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Consider This Your 'Shōgun' Historical Primer

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Consider This Your 'Shōgun' Historical PrimerFX

Like many viewers diving into Shōgun, TV's latest and greatest political drama, you may find playing catch-up as you're dropped into one of the most important periods in Japanese history. When the FX series begins, it's already in the deep end of a civil war. Japan's former ruler, Toyotomi Hideyoshi, is dead—leaving the path to the shogunate wide open. This leaves a transitional period between 1598 and 1600, when Tokugawa Ieyasu (renamed Yoshii Toranaga in Shōgun) swiftly defeats his rivals and rises to power.

Still, audiences may still be confused by the global politics at play in the background of Shōgun's main conflict. Why are some of these powerful Japanese lords aligning themselves with Spanish and Portuguese priests? Why does the arrival of an Englishman drive Toranaga's adversaries up the wall, and why are England and Spain at war?

To greater understand this complex time in Japanese history, we spoke to Thomas Donald Conlan, a professor of East Asian Studies and History at Princeton University and the author of Samurai and the Warrior Culture of Japan, 471–1877: A Sourcebook. “There's a profound social transformation during this time,” Conlan tells Esquire. “Everyone was trying to vie for influence.”

What's Going on in Europe During Shōgun?

The context you need—for the conflict between Spain and England, at least—begins during a period known as the Protestant Reformation. This is an era marked by several noteworthy historical figures, including Martin Luther, John Calvin, and King Henry VIII of England. It began the separation of the Catholic church and the English monarchy. Naturally, the split ignited a war between Protestant England and Catholic Spain.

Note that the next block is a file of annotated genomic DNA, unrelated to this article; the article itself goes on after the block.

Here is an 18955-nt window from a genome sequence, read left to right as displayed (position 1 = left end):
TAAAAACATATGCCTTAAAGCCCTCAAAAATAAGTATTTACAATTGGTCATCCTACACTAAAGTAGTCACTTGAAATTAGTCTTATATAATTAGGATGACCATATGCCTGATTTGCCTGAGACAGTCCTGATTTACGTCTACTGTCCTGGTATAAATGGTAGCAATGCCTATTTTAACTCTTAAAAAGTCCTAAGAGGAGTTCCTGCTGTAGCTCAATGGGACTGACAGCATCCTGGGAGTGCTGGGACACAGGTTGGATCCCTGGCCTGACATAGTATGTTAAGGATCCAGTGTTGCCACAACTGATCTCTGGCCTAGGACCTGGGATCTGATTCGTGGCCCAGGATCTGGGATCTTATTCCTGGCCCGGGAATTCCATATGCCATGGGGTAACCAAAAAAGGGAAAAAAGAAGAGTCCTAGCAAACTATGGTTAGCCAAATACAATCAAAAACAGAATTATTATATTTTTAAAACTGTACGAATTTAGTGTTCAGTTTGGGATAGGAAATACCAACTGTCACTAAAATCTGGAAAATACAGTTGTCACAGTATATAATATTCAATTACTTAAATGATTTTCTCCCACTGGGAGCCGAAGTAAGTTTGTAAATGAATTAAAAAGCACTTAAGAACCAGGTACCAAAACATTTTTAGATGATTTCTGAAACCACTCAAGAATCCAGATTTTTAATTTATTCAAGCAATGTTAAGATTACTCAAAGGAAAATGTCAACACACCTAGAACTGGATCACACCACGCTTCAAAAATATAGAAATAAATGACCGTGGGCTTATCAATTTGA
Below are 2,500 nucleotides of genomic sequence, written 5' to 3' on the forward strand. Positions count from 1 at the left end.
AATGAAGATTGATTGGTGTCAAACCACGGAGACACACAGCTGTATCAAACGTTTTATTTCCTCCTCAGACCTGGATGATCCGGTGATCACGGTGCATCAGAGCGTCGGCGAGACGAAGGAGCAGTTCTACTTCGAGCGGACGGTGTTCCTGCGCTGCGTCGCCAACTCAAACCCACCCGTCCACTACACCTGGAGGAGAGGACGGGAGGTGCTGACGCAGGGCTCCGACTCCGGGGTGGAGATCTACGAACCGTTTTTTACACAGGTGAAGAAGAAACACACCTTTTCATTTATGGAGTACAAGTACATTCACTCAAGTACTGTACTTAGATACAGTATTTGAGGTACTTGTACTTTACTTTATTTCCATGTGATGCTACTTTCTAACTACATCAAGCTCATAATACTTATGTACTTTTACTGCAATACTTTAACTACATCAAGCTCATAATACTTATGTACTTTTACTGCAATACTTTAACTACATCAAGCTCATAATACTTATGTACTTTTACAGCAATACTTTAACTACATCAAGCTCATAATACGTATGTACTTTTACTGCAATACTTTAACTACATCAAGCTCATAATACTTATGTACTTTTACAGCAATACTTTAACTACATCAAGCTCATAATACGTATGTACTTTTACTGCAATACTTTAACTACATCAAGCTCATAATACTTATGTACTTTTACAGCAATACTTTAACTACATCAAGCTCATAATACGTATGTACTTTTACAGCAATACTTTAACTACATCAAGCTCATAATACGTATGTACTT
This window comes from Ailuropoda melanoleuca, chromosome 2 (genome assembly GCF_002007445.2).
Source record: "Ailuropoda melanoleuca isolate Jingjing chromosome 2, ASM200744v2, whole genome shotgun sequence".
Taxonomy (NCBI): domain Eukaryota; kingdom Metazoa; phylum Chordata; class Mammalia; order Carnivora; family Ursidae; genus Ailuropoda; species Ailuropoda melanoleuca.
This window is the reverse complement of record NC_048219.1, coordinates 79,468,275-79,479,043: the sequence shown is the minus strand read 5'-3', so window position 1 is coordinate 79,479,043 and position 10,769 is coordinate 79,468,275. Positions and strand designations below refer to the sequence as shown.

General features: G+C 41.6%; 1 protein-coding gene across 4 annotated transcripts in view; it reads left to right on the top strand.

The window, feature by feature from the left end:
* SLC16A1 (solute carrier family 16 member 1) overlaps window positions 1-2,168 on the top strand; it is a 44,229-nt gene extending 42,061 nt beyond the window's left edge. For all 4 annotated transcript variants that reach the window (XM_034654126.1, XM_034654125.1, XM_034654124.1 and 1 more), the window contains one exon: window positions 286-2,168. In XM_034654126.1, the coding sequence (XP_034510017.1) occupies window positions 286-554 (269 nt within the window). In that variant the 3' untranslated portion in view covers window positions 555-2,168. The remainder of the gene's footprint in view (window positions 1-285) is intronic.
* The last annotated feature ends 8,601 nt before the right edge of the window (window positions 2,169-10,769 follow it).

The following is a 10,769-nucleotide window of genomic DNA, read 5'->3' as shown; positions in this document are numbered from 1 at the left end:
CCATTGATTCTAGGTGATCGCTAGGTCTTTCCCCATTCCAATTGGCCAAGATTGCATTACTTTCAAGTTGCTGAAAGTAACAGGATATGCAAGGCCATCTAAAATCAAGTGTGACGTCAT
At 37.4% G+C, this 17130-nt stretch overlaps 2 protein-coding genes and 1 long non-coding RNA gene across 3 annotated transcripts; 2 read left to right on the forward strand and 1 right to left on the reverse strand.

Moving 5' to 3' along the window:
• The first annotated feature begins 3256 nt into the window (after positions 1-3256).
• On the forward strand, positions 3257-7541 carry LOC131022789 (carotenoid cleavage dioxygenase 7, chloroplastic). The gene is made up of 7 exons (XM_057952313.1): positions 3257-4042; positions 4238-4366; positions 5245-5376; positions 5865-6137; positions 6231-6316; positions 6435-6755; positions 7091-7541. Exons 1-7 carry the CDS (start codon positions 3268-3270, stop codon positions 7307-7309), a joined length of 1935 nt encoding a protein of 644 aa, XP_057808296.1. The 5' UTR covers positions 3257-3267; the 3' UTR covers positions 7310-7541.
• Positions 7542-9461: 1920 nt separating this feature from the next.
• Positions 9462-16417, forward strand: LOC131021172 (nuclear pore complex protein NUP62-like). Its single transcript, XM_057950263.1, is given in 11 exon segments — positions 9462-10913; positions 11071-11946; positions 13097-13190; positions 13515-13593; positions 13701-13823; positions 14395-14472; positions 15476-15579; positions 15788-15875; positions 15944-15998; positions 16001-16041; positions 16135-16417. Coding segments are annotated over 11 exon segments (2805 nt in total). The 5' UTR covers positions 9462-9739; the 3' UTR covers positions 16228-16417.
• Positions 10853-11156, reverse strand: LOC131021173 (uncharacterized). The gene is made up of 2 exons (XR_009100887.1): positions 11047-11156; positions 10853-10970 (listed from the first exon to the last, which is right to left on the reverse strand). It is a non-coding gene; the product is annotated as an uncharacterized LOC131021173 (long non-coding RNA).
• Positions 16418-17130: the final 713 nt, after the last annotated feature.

Meanwhile, in Spain, King Phillip II was colonizing nations left and right. "The intellectual motivation is the Counter-Reformation," Conlan explains. “There was a desire to expand Christianity, but also to conquer these various regions." So, Spain unified with Portugal and expanded into much of Central America and South America. Eventually, Catholic missionaries found their way to Japan in 1543. "They would try to convert people,” Conlan says, “and a big part of their strategy included powerful lords."

shogun
As audiences will come to see in Shōgun, the attempt to rid Japan of Christianity will continue throughout Tokugawa’s reign. FX

Why are the European Christians So Involved in Japanese Politics in Shōgun?

As Conlan explains, Christian missionaries didn’t hold as much sway as Shōgun would have you believe. "No one really understood what this doctrine was," Conlan says of the reaction to the first Christian missionaries in Japan. “They thought these people came from India and were Buddhist monks. But they were interested. It was something new.”

Still, Hideyoshi would never allow the spread of Christianity to reach as widely as what's depicted in Shōgun. That doesn’t mean it didn’t occur, exactly—the numbers of converts just wasn't as high. Conlan did note one specific Christian lord, Ōtomo Yoshishige, who famously converted and was renamed Ōtomo Francisco in exchange for cannons. Even so, Conlan adds, “the Christian lords tended to be on Hideyoshi’s side of things.”

“The Philippines were later conquered [by the Spanish], but Japan was far enough away that the Portuguese and the Spanish couldn’t engage in conquest,” Conlan continues. “They were there, but I don't think the Portuguese and the Spanish were in a position of influence. They're communicating with lords, but it was clear that when Hideyoshi was in power that they couldn't contest him. When the Tokugawa gained control, the environment became more hostile for them. Even the fervent Christian lords, they saw the writing on the walls with some leaving Japan."

As audiences will come to see in Shōgun, the attempt to rid Japan of Christianity will continue throughout Tokugawa’s reign. “It was common belief in Japan and Europe that the religion of a territory was determined by its ruler,” Conlan says. For its part, Shōgun is about to see Tokugawa become that ruler.

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